The Prog collective are back – and in fine form on album number two
Right from the off this, the first record from Headspace in some four years strikes an almost nihilistic tone. “The Road To Supremacy” begins with a narrated section before singer Damian Wilson intones with these words: “Give us what we can’t get on our own/give us entertainment to keep us calm/give us insurance that we are sane/give us the focus to pin the blame”.
That perhaps makes it clear that there are dark and complex themes here, and that feeling never really leaves throughout the labyrinthine “All You Fear Is Gone”. It’s fair to say that these are not four minute pop songs and we wouldn’t want Hesdspace any other way.
The cast list here – joining Wilson are Adam Wakeman (Ozzy Osbourne, Snakecharmer), Pete Rinaldi (Hot Leg, Dido, One Eskimo), Lee Pomeroy (It Bites, Steve Hackett and er….Take That), and new drummer Adam Falkner (Babyshambes, Dido, One Eskimo) – are both busy and exceptionally talented musicians, and they really let themselves go here.
That’s not to say, though, that the record is one that is more entertaining for the players than the listener. “Your Life Will Change”, for example, takes myriad twists and turns and when all is said and done, has more than a hint of Dream Theater about it, while the wonderful “Polluted Alcohol” is almost southern rock and campfire tinged – although it’s a campfire next to a meth lab such is the darkness contained in its acoustics and harmonies.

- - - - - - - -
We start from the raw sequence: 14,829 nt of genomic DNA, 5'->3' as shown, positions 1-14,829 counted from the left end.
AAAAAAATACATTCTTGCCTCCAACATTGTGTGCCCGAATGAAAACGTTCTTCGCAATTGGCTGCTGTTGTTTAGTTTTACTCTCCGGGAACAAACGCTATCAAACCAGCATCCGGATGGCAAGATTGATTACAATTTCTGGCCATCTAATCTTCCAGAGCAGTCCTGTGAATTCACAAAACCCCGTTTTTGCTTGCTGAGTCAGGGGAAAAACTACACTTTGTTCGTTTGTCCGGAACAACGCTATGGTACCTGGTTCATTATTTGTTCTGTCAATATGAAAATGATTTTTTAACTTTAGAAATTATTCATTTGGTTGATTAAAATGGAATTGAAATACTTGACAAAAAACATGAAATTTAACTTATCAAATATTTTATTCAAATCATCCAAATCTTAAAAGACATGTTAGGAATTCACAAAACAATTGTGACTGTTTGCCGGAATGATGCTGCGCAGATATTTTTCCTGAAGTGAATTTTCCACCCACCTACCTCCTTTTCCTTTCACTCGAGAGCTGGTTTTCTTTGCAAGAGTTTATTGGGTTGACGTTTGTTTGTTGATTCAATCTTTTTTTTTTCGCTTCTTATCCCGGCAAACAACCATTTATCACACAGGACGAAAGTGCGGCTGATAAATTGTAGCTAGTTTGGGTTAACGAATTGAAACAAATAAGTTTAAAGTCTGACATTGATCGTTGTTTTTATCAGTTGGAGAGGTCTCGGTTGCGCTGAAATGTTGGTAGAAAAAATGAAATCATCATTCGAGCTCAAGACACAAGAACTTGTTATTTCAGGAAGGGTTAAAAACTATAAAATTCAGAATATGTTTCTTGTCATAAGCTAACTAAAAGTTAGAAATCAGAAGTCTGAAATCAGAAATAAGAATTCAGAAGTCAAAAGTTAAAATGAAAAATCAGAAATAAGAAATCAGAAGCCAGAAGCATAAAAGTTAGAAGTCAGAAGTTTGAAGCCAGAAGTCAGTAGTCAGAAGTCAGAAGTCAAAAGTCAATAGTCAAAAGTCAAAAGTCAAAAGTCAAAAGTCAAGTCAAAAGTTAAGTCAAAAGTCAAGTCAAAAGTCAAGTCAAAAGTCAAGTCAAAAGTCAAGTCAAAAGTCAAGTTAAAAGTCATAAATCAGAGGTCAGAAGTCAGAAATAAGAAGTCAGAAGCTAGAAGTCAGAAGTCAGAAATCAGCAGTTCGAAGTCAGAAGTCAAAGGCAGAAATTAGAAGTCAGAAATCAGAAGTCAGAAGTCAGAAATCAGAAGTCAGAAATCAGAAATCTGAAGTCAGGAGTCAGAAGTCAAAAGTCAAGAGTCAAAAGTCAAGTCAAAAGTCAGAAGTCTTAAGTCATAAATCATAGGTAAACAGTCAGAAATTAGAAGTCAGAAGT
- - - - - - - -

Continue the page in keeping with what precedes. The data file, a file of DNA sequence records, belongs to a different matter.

That’s the beauty of Headspace, they can’t resist trying something different. The question “what if” is one that you imagine was asked plenty of times in the studio throughout the making of this. It’s heavier moments, such as “Kill You With Kindness” which begins with a mighty riff, sit neatly with the more shimmering material, with the title track and “Borders And Days” fine examples of the latter.
This being a full on prog rock record, there are as you might expect, a couple of huge epics. It’s typical of this band and their desire to do things their own way, that they’ve chosen one as the single “The Science Within Us” – although trimmed down for radio – is 13 minutes that better than most encapsulates the record as a whole. On occasion unsettling, on occasion dark and difficult, but always superb, it’s a mighty fine effort. The other 10 minute plus piece is “Secular Souls” which follows a similar wilful path and acre as the records wonderful closing track.
In the midst of all this are a smattering musical interludes and one song “The Day You Return” that packs more into its 3 and a half minutes than many bands would dare attempt on a full album.
And that tells you pretty much the key to Headspace. Whatever they try and do here, it just comes off. “All You Fear Is Gone” is more immediate than some albums of this type, but invest the time and it becomes great very quickly.